Comparing Pig Latin and SQL for Constructing Data Processing Pipelines

I have been asked by users who are going to construct a data pipeline whether they should use Pig Latin or SQL.

For those of you who are not familiar with Pig, it is a platform for analyzing large data sets. It is built on Hadoop and provides ease of programming, optimization opportunities and extensibility. Pig Latin is the relational data-flow language and is one of the core aspects of Pig.

In this blog I refer to "data pipeline" as the means by which applications that take data from one or more sources, cleanse it, do some initial transformation on it that all the data
readers will need, and then store it in a data warehouse . As SQL is known by almost everyone, it is often chosen as the language in which to write
these data pipelines.

We are comparing Pig Latin over Hadoop to SQL over a relational database.

SQL's ubiquity is convenient. However, I believe that Pig Latin is a more natural choice for constructing data pipelines, for several reasons:

  1. Pig Latin is procedural, where SQL is declarative.
  2. Pig Latin allows pipeline developers to decide where to checkpoint data in the pipeline.
  3. Pig Latin allows the developer to select specific operator implementations directly rather than relying on the optimizer.
  4. Pig Latin supports splits in the pipeline.
  5. Pig Latin allows developers to insert their own code almost anywhere in the data pipeline.

I will consider each of these points in turn.

Pig Latin is Procedural

Since Pig Latin is procedural, it fits very naturally in the pipeline paradigm. SQL on the other hand is declarative. Consider, for
example, a simple pipeline, where data from
sources users and clicks is to be joined and filtered, and then joined to data from a third source geoinfo and aggregated and finally
stored into a table ValuableClicksPerDMA. In SQL this could be written as:

insert into ValuableClicksPerDMA
select dma, count(*)
from geoinfo join (
select name, ipaddr
from users join clicks on ( = clicks.user)
where value > 0;
) using ipaddr
group by dma;

The Pig Latin for this will look like:

Users                = load 'users' as (name, age, ipaddr);
Clicks               = load 'clicks' as (user, url, value);
ValuableClicks       = filter Clicks by value > 0;
UserClicks           = join Users by name, ValuableClicks by user;
Geoinfo              = load 'geoinfo' as (ipaddr, dma);
UserGeo              = join UserClicks by ipaddr, Geoinfo by ipaddr;
ByDMA                = group UserGeo by dma;
ValuableClicksPerDMA = foreach ByDMA generate group, COUNT(UserGeo);
store ValuableClicksPerDMA into 'ValuableClicksPerDMA';

Notice how SQL forces the pipeline to be written inside-out, with operations that need to happen first happening in the from clause sub-query.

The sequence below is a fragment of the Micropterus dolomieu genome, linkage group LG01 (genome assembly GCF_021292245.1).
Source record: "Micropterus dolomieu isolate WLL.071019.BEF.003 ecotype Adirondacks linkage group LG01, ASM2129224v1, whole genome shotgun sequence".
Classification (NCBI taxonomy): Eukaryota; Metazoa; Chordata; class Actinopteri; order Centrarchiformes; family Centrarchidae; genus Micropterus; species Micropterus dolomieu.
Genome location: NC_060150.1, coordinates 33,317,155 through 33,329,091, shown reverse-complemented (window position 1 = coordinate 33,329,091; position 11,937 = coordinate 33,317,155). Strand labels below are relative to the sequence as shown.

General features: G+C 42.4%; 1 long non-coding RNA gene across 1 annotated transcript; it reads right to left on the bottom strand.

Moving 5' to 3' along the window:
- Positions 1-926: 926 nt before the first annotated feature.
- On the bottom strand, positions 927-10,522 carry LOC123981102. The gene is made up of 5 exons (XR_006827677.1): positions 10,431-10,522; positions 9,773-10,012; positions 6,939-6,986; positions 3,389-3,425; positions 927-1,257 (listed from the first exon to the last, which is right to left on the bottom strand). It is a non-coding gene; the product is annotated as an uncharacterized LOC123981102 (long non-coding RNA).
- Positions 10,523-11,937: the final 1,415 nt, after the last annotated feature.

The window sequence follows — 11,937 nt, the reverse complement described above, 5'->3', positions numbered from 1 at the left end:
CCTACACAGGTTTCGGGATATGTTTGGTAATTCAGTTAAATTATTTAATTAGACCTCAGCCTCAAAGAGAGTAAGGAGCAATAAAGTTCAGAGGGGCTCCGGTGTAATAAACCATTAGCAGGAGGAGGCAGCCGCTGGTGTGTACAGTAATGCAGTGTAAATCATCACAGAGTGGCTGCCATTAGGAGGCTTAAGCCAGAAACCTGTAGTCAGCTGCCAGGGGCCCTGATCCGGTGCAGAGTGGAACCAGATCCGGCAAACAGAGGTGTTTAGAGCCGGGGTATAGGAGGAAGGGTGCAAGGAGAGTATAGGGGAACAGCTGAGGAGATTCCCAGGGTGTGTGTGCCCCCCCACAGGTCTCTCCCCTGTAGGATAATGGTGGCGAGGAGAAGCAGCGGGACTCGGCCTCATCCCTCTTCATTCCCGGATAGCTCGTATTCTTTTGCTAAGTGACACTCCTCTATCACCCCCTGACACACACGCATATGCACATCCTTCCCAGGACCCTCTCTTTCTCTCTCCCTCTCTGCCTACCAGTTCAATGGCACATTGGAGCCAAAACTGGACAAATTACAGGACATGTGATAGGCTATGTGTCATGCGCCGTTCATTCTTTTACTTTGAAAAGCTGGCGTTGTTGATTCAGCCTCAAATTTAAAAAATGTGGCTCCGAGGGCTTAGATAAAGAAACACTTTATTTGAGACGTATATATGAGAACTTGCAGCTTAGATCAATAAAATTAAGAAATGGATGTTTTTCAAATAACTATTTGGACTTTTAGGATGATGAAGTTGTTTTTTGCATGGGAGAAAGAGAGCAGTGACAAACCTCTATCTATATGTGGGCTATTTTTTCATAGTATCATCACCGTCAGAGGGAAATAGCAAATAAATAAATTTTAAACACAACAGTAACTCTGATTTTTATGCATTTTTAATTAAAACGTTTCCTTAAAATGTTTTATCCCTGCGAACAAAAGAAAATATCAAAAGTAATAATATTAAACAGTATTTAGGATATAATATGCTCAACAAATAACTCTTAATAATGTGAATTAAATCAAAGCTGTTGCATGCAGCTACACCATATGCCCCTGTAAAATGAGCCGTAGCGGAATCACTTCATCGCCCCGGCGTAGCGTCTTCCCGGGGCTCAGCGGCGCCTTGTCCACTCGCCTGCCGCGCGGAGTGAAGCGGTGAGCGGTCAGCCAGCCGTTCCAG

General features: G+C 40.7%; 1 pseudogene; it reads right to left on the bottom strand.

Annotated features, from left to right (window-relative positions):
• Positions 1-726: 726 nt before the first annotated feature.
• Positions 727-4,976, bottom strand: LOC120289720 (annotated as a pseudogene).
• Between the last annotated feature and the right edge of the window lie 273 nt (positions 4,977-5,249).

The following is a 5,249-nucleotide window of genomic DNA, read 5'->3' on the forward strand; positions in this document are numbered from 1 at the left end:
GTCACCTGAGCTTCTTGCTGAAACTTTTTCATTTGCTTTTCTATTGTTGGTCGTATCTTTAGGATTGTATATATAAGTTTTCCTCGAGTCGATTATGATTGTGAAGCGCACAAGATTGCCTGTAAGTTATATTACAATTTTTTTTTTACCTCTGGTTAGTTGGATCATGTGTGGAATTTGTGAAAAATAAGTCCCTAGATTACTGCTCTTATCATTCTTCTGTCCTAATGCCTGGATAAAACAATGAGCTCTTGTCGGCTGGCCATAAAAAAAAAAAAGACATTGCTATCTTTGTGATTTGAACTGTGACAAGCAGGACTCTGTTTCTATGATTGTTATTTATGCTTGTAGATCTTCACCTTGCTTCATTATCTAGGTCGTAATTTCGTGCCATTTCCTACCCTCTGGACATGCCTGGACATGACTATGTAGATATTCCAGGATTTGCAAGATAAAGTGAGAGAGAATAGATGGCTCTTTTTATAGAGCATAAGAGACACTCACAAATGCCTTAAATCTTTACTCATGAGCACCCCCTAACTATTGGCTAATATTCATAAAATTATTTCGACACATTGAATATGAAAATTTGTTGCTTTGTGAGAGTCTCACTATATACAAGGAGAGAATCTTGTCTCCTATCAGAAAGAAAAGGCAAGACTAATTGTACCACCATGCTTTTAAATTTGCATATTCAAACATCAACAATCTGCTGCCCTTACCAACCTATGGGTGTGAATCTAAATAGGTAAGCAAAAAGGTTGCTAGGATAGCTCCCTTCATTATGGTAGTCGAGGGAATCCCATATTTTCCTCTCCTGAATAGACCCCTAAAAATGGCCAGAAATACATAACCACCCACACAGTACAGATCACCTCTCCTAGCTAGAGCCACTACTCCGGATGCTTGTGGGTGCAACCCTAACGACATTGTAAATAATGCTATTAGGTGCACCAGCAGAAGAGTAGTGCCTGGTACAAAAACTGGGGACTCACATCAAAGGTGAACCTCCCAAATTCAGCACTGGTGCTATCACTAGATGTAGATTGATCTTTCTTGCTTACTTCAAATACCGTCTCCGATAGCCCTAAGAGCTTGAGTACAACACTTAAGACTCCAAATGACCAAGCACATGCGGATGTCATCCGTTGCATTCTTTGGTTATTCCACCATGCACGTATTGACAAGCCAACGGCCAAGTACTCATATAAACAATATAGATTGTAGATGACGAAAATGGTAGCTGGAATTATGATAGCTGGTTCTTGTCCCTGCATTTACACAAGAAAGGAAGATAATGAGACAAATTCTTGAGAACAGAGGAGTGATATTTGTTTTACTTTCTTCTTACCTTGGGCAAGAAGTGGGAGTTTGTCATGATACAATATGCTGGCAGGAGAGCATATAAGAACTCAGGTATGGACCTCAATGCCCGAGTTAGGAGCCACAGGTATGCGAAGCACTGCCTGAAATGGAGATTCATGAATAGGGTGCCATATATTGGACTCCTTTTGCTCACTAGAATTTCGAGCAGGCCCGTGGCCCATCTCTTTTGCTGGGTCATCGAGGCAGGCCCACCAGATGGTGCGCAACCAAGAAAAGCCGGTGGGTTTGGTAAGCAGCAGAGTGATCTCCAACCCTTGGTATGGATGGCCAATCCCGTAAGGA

Of course this can be resolved with the use of intermediate or temporary tables. Then the pipeline becomes a disjointed set of SQL
queries where ordering is only apparent by looking at a master script (written in some other language) that sews all the SQL together. Also,
depending on how the
database handles temporary tables, there may be cleanup issues to deal with. In contrast, Pig Latin shows users exactly the data flow,
without forcing them to either think inside out or construct a set of temporary tables and manage how those tables are used between
different SQL queries.

The pipeline given above is obviously simple and contrived. It consists of only two very simple steps. In practice data pipelines at large
organizations are often quite complex, if each Pig Latin script spans ten steps then the number of scripts to manage in source control, code maintenance, and the workflow specification drops by an order of magnitude.

Checkpointing Data

Experienced data pipeline developers will object to the point above about Pig Latin not needing temporary tables. They will note that storing
data in between operations has the advantage of check pointing data in the
pipeline. That way, when a failure occurs, the whole pipeline does not have to be rerun. This is true. Pig Latin allows users to store data at
any point in the pipeline without disrupting the pipeline execution. The advantage that Pig Latin provides is that pipeline developers decide where appropriate
checkpoints are in their pipeline rather than being forced to checkpoint wherever the semantics of SQL imposes it. So, if for the above pipeline
there was a need to store data after the second join (UserGeo) and before the group by (ByDMA), the script could be changed to:

Users                = load 'users' as (name, age, ipaddr);
Clicks               = load 'clicks' as (user, url, value);
ValuableClicks       = filter Clicks by value > 0;
UserClicks           = join Users by name, ValuableClicks by user;
Geoinfo              = load 'geoinfo' as (ipaddr, dma);
UserGeo              = join UserClicks by ipaddr, Geoinfo by ipaddr;
store UserGeo into 'UserGeoIntermediate';
ByDMA                = group UserGeo by dma;
ValuableClicksPerDMA = foreach ByDMA generate group, COUNT(UserGeo);
store ValuableClicksPerDMA into 'ValuableClicksPerDMA';

This would result in no additional Map Reduce jobs. Pig would store the intermediate data after the aggregation and continue with the
join as before.

Faith in the Optimizer

By definition, a declarative language allows the developer to specify what must be done, not how it is done. Thus in SQL users can specify